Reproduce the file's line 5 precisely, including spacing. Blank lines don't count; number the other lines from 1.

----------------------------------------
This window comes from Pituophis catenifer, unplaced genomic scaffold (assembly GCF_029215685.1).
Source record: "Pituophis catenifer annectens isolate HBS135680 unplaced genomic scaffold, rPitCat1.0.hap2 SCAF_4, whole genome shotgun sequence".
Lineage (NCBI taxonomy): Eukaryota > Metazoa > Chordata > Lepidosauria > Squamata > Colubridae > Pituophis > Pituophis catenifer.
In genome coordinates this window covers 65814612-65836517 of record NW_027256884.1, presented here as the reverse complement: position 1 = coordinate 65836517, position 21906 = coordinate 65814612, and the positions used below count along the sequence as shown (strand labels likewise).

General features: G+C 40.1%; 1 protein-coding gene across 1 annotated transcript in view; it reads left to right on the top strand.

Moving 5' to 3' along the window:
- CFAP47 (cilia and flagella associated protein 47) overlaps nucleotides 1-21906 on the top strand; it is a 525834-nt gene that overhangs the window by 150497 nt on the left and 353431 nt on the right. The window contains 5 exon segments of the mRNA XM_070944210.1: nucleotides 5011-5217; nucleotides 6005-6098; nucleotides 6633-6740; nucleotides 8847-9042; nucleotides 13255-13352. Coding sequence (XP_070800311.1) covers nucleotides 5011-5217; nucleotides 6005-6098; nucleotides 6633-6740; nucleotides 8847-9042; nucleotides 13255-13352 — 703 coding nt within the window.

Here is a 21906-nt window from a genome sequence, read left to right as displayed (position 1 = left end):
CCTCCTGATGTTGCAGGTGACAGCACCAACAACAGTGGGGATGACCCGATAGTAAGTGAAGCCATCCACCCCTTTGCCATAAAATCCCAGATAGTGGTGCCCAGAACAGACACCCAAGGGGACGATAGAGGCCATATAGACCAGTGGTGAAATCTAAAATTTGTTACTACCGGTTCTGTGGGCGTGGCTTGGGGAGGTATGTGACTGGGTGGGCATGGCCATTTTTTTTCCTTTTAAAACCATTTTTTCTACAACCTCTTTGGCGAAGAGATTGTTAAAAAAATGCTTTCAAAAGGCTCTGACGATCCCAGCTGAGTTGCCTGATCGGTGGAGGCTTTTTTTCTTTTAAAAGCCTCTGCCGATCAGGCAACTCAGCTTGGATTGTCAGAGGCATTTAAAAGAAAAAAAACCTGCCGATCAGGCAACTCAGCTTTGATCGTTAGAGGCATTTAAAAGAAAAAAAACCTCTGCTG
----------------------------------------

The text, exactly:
General features: G+C 40.1%; 1 protein-coding gene across 1 annotated transcript in view; it reads left to right on the top strand.